As always the beginning of the solution is education and awareness raising
At a time when we are struggling to reach a point of return to reconvert the critical environmental situation to which mankind has brought planet earth, too many fronts are being opened to solve this problem and these fronts sometimes clash with each other and we lose sight of everything that is left in the way of achieving the objective.
Our reflection on this occasion is on how the elimination of plastic is being translated into the packaging that reaches the consumer.
We are accepting that plastic should be replaced as far as possible by paper or other plastic materials of plant origin. This does not generally consist of reducing waste, but of substituting the origin of the raw material of the waste, which is currently leading to a severe lack of raw material with a consequent increase in price in the face of an excessive demand for these materials (it is as if the world suddenly changed gear to change direction).
This situation means that the product contained in this packaging, which is the real object of the final consumer’s purchase, is burdened by such an increase in price that environmental sustainability becomes unsustainable for the consumer.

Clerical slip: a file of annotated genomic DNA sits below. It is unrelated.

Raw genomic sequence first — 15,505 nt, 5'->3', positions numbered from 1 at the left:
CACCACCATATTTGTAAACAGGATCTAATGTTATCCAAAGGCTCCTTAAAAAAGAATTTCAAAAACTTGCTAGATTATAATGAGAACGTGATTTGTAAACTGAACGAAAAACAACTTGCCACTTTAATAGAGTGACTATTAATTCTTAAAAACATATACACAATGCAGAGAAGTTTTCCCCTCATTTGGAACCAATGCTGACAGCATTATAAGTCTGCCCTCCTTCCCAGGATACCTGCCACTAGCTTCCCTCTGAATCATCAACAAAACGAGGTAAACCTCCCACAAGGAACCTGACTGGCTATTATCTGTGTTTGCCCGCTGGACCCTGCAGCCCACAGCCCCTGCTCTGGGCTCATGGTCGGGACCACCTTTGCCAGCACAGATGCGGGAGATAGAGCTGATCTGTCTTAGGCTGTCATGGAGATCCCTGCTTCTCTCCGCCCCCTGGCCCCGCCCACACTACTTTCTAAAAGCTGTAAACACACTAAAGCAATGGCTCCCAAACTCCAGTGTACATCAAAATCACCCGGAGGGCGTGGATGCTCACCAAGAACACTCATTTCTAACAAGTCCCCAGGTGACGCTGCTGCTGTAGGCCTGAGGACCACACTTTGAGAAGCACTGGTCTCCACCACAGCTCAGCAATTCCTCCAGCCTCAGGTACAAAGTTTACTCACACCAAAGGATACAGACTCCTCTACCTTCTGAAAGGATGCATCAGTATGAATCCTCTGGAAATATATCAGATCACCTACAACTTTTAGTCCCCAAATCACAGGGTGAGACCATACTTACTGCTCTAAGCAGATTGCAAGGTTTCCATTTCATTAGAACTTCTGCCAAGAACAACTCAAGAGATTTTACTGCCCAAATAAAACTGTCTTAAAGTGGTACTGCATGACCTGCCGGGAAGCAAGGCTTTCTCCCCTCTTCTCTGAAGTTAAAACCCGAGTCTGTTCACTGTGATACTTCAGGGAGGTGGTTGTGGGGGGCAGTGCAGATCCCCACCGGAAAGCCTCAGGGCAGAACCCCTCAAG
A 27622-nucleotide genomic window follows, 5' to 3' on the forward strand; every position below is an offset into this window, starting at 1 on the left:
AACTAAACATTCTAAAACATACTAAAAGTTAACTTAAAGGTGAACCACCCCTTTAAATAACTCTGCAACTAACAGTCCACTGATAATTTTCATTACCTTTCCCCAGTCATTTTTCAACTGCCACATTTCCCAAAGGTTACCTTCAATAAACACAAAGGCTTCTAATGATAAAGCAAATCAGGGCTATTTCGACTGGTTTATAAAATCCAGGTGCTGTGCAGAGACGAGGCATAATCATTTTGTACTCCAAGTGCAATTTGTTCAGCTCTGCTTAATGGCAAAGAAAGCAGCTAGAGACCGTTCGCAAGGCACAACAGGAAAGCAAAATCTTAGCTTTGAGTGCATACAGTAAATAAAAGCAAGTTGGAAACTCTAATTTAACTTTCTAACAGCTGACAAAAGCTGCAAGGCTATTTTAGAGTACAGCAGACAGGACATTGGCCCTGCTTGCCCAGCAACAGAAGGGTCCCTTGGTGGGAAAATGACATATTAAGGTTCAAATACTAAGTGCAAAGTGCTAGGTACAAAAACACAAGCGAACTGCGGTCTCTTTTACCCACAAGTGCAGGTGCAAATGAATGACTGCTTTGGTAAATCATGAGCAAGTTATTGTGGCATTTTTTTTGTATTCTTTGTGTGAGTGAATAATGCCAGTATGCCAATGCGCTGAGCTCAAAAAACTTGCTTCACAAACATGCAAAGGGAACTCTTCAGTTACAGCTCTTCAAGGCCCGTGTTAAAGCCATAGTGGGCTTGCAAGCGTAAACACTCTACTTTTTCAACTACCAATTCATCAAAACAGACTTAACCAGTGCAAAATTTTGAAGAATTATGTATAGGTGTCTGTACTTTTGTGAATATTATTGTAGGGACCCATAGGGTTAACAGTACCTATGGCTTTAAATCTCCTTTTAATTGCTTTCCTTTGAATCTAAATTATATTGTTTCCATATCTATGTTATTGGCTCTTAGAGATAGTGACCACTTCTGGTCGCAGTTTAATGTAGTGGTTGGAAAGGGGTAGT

If the price increase is due to a material that reduces the impact on the environment, a product of investment in R+D+I, more efficient, etc., it is reasonable that we all assume the cost of improving the environmental situation; but if this cost increase is basically a product of the imbalance between supply and demand:
🔸How far is it reasonable?
🔸How much could we see an increase in the prices of goods due to the repercussions of these increases in packaging materials?
🔸Could there be supply problems in the manufacture of such packaging?
It seems that legislation should provide for less drastic transitions towards the disappearance of plastic, or until the emergence of a more efficient substitute, which does not lead to these imbalances.
If the majority of plastic-based materials are recyclable, let us exploit their recyclability, and in the short and medium term, let us expand our efforts in the following areas:
✔️Continuing to focus on education, awareness and the means for citizens to deposit waste in the appropriate places for subsequent management and recycling.
✔️Supporting education plans for both production and consumption in a responsible manner.
✔️Promote the reduction of packaging use rather than substituting the origin of the raw material.
✔️Focus efforts on those with the highest impact.
Conclusion: a waste product (bag, can, bottle…) does not reach our oceans, mountains, rivers, etc because of the origin of its material, but because of poor management at the end of its useful life.